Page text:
In the Church of S. Maria Novella, Florence, one of his best frescoes, “Birth of the Virgin”, can be seen. Closer to home, in the National Art Gallery in Washington, D.C., are two Domenico Ghirlandaio paintings - a portrait of Lucrezia Tornabuoni, the mother of Lorenzo The Magnificent (1475) and a Madonna and Child (1470).
Domenico Ghirlandaio, whose family name was Bigordi, studied painting and mosaic under Alessio Baldovinetti. When Michelangelo Buonarroti (1475-1564) was a 13-year-old, he served a year of his apprenticeship to the painters Domenico Ghirlandaio and his brother David in Florence.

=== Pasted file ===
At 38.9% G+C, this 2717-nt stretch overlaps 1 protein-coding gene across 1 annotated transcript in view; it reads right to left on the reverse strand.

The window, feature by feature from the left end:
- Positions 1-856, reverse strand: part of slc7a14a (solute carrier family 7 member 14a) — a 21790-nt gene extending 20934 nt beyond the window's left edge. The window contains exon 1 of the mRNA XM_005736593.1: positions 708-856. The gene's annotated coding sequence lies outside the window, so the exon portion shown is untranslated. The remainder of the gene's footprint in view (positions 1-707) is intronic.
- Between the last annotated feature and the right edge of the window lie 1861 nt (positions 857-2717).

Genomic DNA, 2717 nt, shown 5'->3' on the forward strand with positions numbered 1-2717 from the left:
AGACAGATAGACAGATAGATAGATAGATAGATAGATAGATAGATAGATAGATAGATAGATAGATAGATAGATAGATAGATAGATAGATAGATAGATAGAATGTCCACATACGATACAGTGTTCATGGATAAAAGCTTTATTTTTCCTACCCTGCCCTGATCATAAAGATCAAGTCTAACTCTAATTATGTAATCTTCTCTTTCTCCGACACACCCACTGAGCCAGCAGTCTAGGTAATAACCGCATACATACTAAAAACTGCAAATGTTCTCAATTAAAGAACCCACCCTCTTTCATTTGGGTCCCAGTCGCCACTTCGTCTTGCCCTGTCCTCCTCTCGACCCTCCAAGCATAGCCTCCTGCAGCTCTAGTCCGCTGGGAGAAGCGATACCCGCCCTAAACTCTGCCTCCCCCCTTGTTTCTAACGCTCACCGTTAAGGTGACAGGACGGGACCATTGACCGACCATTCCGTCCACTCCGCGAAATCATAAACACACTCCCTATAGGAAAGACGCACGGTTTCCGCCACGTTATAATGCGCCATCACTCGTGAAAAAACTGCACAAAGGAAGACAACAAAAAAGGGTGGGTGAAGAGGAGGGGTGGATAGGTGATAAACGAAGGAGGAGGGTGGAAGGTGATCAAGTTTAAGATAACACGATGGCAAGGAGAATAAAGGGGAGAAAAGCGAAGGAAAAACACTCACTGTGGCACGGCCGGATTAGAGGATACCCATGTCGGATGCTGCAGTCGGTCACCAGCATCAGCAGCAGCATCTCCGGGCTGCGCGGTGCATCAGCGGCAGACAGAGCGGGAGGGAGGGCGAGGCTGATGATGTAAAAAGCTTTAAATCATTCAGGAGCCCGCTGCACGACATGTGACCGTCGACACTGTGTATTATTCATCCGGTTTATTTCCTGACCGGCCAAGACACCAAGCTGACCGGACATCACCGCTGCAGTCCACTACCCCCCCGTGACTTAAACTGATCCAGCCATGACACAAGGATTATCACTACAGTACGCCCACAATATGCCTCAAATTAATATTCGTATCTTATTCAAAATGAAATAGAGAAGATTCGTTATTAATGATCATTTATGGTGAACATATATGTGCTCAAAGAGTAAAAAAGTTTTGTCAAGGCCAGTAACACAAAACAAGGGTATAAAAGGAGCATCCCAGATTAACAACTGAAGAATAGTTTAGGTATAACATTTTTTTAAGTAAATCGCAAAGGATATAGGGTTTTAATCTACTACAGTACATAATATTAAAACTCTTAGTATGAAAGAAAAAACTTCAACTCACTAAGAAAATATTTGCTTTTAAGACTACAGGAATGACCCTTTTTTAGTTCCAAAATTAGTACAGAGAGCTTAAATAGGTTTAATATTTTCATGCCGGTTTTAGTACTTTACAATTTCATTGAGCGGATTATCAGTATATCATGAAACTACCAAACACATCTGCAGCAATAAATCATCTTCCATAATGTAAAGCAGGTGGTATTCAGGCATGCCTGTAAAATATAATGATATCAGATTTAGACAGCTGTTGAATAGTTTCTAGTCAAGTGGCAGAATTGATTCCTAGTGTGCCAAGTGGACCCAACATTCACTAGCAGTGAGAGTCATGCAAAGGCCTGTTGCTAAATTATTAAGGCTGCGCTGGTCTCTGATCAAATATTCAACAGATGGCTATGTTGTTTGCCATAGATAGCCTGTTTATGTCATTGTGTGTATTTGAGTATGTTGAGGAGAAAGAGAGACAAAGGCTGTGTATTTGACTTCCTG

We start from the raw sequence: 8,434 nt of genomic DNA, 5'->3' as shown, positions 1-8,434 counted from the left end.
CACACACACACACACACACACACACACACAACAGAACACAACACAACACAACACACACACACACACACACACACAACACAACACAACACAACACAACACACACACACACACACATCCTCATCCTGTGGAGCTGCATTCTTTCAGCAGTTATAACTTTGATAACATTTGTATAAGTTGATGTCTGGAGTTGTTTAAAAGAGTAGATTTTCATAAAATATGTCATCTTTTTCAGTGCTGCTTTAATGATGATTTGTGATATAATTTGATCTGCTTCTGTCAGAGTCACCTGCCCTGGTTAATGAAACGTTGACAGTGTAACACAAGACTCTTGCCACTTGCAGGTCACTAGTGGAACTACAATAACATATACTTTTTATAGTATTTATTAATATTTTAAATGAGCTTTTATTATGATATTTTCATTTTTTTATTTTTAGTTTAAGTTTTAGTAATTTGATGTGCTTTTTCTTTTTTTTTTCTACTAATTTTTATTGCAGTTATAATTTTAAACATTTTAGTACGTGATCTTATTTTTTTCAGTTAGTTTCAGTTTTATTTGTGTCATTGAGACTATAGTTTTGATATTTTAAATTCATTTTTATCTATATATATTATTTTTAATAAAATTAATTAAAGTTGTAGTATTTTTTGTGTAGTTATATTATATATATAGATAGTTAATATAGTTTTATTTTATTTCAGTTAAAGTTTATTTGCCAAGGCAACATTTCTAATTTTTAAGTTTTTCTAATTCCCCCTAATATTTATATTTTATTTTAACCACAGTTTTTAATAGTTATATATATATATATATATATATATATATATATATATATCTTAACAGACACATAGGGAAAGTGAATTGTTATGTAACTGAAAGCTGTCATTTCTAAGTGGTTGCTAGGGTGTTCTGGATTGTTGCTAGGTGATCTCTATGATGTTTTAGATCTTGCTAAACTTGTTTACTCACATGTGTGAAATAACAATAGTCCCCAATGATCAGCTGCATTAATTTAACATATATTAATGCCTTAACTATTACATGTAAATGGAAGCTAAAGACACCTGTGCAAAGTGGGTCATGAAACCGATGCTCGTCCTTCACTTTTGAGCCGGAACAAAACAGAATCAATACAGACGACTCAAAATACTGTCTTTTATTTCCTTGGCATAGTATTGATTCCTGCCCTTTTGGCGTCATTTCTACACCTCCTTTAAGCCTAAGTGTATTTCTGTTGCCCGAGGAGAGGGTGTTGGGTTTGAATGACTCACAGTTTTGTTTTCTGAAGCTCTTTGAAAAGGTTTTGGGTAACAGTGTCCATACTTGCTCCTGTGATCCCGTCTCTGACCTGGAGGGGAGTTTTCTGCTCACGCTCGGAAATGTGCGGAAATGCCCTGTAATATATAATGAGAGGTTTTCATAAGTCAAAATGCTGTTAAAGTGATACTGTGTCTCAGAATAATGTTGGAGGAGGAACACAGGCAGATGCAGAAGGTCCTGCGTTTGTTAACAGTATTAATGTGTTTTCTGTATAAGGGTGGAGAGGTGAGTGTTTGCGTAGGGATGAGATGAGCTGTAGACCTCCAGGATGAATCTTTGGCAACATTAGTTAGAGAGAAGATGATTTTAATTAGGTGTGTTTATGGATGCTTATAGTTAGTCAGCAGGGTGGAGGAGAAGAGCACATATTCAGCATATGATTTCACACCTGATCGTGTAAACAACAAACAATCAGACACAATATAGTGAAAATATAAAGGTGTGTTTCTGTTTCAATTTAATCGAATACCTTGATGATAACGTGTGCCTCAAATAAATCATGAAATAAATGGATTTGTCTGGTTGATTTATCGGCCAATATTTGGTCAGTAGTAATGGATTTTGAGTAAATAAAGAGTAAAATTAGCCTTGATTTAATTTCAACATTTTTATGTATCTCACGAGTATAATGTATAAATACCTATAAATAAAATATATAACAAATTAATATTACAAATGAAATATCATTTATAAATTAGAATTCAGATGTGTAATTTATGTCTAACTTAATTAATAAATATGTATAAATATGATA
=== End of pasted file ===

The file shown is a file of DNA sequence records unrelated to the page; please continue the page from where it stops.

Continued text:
Domenico Ghirlandaio had a keen sense of observation and painted many contemporary personalities within religious scenes. For example, he introduced the Medici, Sassetti, Corsi, Politian and many others contemporaries as participants in the life of St. Francis.
When Michelangelo painted the Sistine Chapel ceiling (the decoration of the Sistine ceiling was executed between 1508 and 1512), he also included contemporaries in religious scenes, usually in unflattering portrayals. I guess he got the idea from
his former teachers, the Ghirlandaio Brothers...